Kaneto H, Fujii J, Seo HG, Suzuki K, Matsuoka T, Nakamura M, Tatsumi H, Yamasaki Y, Kamada T, Taniguchi N: Apoptotic cell death triggered by nitric oxide in pancreatic beta cells. Diabetes 44: 733-738, 1995

    PubMed  Google Scholar 

  156. 156.

    Dunger A, Augstein P, Schmidt S, Fischer U: Identification of interleukin 1-induced apoptosis in rat islets using in situspecific labelling of fragmented DNA. J Autoimmunity 9: 309-313, 1996

    Article  Google Scholar 

  157. 157.

    Sveinbjornsson B, Olsen R, Seternes OM, Seljelid R: Macrophage cytotoxicity against murine meth A sarcoma involves nitric oxide-mediated apoptosis. Biochem Biophys Res Commun 223: 643-649, 1996

    Article  PubMed  Google Scholar 

  158. 158.

    Geng YJ, Hellstrand K, Wennmalm A, Hansson GK: Apoptotic death of human leukemic cells induced by vascular cells expressing nitric oxide synthase in response to IFN-??and TNF-a. Cancer Res 56: 866-874, 1996

    PubMed  Google Scholar 

  159. 159.

    Filep JG, Baron C, Lachance S, Perreault C, Chan JS: Involvement of nitric oxide in target-cell lysis and DNA fragmentation induced by murine natural killer cells. Blood 87: 5136-5143, 1996

    PubMed  Google Scholar 

  160. 160.

    Xiao L, Eneroth PH, Qureshi GA: Nitric oxide synthase pathway may mediate human natural killer cell cytotoxicity. Scand J Immunol 42: 505-511, 1995

    PubMed  Google Scholar 

  161. 161.

    Cifone MG, Festuccia C, Cironi L, Cavallo G, Chessa MA, Pensa V, Tubaro E, Santoni A: Induction of the nitric oxide-synthesizing pathway in fresh and interleukin 2-cultured rat natural killer cells. Cell Immunol 157: 181-194, 1994

    Article  PubMed  Google Scholar 

  162. 162.

    Stangel M, Zettl UK, Mix E, Zielasek J, Toyka KV, Hartung HP, Gold R: H2O2 and nitric oxide-mediated oxidative stress induce apoptosis in rat skeletal muscle myoblasts. J Neuropathol Exp Neurol 55: 36-43, 1996

    PubMed  Google Scholar 

  163. 163.

    Palluy O, Rigaud M: Nitric oxide induces cultured cortical neuron apoptosis. Neurosci Lett 208: 1-4, 1996

    Article  PubMed  Google Scholar 

  164. 164.

    Martin-Sanz P, Diaz-Guerra MJ, Casado M, Bosca L: Bacterial lipopolysaccharide antagonizes transforming growth factor beta 1-induced apoptosis in primary cultures of hepatocytes. Hepatology 23: 1200-1207, 1996

    Article  PubMed  Google Scholar 

  165. 165.

    Fukuo K, Hata S, Suhara T, Nakahashi T, Shinto Y, Tsujimoto Y, Morimoto S, Ogihara T: Nitric oxide induces upregulation of Fas and apoptosis in vascular smooth muscle. Hypertension 27: 823-826, 1996

    PubMed  Google Scholar 

  166. 166.

    Shimaoka M, Iida T, Ohara A, Taenaka N, Mashimo T, Honda T, Yoshiya I: NOC, a nitric-oxide-releasing compound, induces dose dependent apoptosis in macrophages. Biochem Biophys Res Commun 209: 519-526, 1995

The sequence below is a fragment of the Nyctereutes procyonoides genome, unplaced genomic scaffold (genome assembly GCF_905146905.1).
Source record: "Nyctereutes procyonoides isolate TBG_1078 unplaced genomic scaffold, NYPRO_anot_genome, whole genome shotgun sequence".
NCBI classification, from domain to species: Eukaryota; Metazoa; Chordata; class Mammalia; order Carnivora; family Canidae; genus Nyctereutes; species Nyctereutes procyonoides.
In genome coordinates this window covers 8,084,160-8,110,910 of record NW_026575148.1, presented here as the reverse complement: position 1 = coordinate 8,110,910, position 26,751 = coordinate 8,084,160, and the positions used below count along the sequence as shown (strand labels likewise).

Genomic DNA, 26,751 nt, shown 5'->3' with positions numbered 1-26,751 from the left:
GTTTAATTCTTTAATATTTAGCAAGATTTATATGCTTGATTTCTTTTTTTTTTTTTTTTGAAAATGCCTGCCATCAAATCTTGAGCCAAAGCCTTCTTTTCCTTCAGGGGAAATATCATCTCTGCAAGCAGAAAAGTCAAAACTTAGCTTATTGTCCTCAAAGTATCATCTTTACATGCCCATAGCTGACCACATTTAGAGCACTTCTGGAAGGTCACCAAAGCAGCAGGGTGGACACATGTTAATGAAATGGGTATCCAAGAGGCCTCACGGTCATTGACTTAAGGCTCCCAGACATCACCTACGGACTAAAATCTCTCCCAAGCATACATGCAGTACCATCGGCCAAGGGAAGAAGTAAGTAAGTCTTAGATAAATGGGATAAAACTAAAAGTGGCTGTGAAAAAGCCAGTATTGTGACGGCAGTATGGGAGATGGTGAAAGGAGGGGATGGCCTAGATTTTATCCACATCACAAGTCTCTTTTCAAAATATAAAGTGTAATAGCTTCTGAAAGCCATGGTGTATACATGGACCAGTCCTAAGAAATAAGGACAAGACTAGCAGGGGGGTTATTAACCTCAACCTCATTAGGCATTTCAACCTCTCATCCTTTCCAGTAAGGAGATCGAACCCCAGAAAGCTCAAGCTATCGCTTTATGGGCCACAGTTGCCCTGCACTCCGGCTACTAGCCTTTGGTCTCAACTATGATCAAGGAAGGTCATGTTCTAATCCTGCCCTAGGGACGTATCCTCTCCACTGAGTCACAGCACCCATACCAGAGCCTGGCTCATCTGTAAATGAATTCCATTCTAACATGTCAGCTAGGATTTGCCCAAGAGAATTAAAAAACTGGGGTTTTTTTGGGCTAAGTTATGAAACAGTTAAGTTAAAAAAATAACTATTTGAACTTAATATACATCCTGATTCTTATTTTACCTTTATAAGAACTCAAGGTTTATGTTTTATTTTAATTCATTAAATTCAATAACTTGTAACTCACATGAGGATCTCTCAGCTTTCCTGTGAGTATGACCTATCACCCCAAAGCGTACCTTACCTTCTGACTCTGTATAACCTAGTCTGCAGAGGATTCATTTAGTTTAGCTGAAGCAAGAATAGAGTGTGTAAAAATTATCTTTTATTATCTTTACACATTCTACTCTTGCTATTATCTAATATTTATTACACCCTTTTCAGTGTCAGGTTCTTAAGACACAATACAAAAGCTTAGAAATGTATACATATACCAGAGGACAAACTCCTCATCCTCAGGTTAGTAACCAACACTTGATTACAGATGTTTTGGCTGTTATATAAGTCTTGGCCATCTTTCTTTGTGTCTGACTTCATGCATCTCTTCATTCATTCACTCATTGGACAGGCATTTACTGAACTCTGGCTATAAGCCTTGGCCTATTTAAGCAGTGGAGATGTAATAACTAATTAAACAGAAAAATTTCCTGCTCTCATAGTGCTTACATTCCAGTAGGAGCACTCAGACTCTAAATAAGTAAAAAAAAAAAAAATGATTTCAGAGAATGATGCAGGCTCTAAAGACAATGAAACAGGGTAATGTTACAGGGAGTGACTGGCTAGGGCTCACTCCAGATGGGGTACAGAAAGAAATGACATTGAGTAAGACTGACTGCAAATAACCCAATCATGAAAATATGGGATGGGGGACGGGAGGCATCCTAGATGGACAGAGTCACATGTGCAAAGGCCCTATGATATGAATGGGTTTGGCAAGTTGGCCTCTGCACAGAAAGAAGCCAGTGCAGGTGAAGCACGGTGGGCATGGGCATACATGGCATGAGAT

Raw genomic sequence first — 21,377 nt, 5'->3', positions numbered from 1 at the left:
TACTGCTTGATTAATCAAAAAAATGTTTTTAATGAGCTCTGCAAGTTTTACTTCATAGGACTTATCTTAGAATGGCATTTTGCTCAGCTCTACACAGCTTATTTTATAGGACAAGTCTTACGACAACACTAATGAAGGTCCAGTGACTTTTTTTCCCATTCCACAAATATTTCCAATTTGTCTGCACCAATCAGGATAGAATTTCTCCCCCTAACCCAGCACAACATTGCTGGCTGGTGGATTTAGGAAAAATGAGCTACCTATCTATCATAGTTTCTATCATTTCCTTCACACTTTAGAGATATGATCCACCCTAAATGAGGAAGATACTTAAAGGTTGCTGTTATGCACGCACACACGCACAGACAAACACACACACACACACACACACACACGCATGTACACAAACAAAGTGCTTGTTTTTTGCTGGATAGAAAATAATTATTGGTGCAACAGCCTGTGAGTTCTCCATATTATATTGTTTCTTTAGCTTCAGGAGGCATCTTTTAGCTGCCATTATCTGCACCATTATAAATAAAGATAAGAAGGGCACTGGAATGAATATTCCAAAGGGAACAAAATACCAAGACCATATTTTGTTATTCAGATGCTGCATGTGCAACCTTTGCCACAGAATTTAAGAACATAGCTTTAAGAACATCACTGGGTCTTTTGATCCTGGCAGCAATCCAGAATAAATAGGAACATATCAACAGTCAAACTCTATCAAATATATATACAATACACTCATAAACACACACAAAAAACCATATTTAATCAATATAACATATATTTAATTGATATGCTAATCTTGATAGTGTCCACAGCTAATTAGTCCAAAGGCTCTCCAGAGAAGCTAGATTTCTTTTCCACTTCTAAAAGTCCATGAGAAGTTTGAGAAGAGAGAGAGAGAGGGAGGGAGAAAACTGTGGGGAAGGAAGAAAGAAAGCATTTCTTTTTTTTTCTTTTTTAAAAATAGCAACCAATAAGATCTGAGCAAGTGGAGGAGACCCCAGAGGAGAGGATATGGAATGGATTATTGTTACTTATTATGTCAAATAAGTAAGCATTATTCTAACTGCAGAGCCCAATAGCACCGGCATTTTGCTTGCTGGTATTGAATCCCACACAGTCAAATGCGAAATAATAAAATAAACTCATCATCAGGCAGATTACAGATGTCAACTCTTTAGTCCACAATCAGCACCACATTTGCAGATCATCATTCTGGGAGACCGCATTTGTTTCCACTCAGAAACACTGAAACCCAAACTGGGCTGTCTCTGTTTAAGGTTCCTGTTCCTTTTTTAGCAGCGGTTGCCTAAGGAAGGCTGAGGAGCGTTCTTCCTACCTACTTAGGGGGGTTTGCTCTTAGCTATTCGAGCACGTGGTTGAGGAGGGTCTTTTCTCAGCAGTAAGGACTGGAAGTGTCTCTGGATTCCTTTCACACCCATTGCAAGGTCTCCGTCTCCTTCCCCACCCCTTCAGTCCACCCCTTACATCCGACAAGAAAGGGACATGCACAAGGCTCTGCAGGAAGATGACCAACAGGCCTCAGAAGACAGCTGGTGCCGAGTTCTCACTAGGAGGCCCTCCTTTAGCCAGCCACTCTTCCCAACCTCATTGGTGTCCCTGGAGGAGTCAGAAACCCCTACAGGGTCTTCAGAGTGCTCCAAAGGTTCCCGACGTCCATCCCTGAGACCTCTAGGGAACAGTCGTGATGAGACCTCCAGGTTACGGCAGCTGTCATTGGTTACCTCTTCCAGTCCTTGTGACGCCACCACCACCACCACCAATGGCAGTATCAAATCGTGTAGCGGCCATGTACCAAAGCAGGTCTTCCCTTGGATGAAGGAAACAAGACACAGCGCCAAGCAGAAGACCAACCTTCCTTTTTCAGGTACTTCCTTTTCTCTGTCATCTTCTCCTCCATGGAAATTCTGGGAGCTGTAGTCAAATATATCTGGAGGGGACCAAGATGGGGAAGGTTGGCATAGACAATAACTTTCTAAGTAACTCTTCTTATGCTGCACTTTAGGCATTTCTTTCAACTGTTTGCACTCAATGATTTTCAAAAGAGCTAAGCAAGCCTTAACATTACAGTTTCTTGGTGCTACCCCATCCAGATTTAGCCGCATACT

Article  PubMed  Google Scholar 

  167. 167.

    Messmer UK, Lapetina EG, Brune B: Nitric oxideinduced apoptosis in RAW264.7 macrophages is antagonized by protein kinase C-and protein kinase A-activating compounds. Mol Pharmacol 47: 757-765, 1995

    PubMed  Google Scholar 

  168. 168.

    Xia Y, Dawson VL, Dawson TM, Snyder SH, Zweier JL: Nitric oxide synthase generates superoxide and nitric oxide in arginine-depleted cells leading to peroxynitrite-mediated cellular injury. Proc Natl Acad Sci USA 93: 6770-6774, 1996

    Article  PubMed  Google Scholar 

  169. 169.

    Ankarcrona M, Dypbukt JM, Brune B, Nicotera P: Interleukin-1β-induced nitric oxide production activates apoptosis in pancreatic RINm5F cells. Exp Cell Res 213: 172-177, 1994

    Article  PubMed  Google Scholar 

  170. 170.

    Chun SY, Eisenhauer KM, Kubo M, Hsueh AJ: Interleukin-1β?suppresses apoptosis in rat ovarian follicles by increasing nitric oxide production. Endocrinology 136: 3120-3127, 1995

    Article  PubMed  Google Scholar 

  171. 171.

    Mannick JB, Asano K, Izumi K, Kieff E, Stamler JS: Nitric oxide produced by human B lymphocytes inhibits apoptosis and Epstein-Barr virus reactivation. Cell 79: 1137-1146, 1994

    Article  PubMed  Google Scholar 

  172. 172.

    Lin KT, Xue JY, Nomen M, Spur B, Wong PV: Peroxynitrite-induced apoptosis in HL-60 cells. J Biol Chem 270: 16487-16490, 1995

    PubMed  Google Scholar 

  173. 173.

    Mitrovic B, Ignarro LJ, Vinters HV, Akers MA, Schmid I, Uittenbogaart C, Merrill JE: Nitric oxide induces necrotic but not apoptotic cell death in oligodendrocytes. Neuroscience 65: 531-539, 1995

    Article  PubMed  Google Scholar 

  174. 174.

    Mackenzie-Graham AJ, Mitrovic B, Smoll A, Merrill JE: Differential sensitivity to nitric oxide in immortalized, cloned murine oligodendrocyte cell lines. Developmental Neurosci 16: 162-171, 1994